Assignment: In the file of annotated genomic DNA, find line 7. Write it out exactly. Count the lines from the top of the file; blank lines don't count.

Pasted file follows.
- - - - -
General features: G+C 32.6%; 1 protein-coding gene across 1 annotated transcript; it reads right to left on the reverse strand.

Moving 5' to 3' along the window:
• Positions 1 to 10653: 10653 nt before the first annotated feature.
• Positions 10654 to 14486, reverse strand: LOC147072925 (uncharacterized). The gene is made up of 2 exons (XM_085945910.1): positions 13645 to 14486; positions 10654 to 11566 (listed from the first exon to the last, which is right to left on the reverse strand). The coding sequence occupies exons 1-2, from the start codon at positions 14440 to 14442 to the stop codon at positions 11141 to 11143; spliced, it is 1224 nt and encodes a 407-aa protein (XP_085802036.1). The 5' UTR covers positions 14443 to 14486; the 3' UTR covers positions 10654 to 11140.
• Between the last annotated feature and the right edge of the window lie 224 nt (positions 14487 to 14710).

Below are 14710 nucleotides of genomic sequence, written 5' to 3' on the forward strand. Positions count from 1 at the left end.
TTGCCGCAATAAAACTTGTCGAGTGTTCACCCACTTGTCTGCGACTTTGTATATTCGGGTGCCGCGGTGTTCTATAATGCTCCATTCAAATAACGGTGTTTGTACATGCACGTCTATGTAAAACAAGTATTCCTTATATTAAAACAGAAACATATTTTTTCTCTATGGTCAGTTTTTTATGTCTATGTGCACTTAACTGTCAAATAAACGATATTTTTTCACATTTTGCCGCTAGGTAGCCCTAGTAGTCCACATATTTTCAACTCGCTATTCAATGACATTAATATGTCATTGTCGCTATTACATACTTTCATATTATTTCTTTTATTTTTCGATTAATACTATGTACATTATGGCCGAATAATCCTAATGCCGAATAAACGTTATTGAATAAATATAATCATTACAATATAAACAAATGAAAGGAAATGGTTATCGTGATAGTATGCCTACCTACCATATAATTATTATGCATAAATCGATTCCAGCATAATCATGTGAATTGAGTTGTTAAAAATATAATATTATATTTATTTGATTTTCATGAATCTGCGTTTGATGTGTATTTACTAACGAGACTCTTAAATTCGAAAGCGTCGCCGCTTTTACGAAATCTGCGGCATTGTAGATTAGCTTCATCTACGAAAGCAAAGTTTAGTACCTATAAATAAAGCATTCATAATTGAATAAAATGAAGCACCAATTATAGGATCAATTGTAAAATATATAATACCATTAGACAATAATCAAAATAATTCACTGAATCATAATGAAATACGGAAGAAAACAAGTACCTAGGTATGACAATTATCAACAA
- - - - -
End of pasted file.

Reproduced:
TTGCCGCAATAAAACTTGTCGAGTGTTCACCCACTTGTCTGCGACTTTGTATATTCGGGTGCCGCGGTGTTCTATAATGCTCCATTCAAATAACGGTGTTTGTACATGCACGTCTATGTAAAACAAGTATTCCTTATATTAAAACAGAAACATATTTTTTCTCTATGGTCAGTTTTTTATGTCTATGTGCACTTAACTGTCAAATAAACGATATTTTTTCACATTTTGCCGCTAGGTAGCCCTAGTAGTCCACATATTTTCAACTCGCTATTCAATGACATTAATATGTCATTGTCGCTATTACATACTTTCATATTATTTCTTTTATTTTTCGATTAATACTATGTACATTATGGCCGAATAATCCTAATGCCGAATAAACGTTATTGAATAAATATAATCATTACAATATAAACAAATGAAAGGAAATGGTTATCGTGATAGTATGCCTACCTACCATATAATTATTATGCATAAATCGATTCCAGCATAATCATGTGAATTGAGTTGTTAAAAATATAATATTATATTTATTTGATTTTCATGAATCTGCGTTTGATGTGTATTTACTAACGAGACTCTTAAATTCGAAAGCGTCGCCGCTTTTACGAAATCTGCGGCATTGTAGATTAGCTTCATCTACGAAAGCAAAGTTTAGTACCTATAAATAAAGCATTCATAATTGAATAAAATGAAGCACCAATTATAGGATCAATTGTAAAATATATAATACCATTAGACAATAATCAAAATAATTCACTGAATCATAATGAAATACGGAAGAAAACAAGTACCTAGGTATGACAATTATCAACAA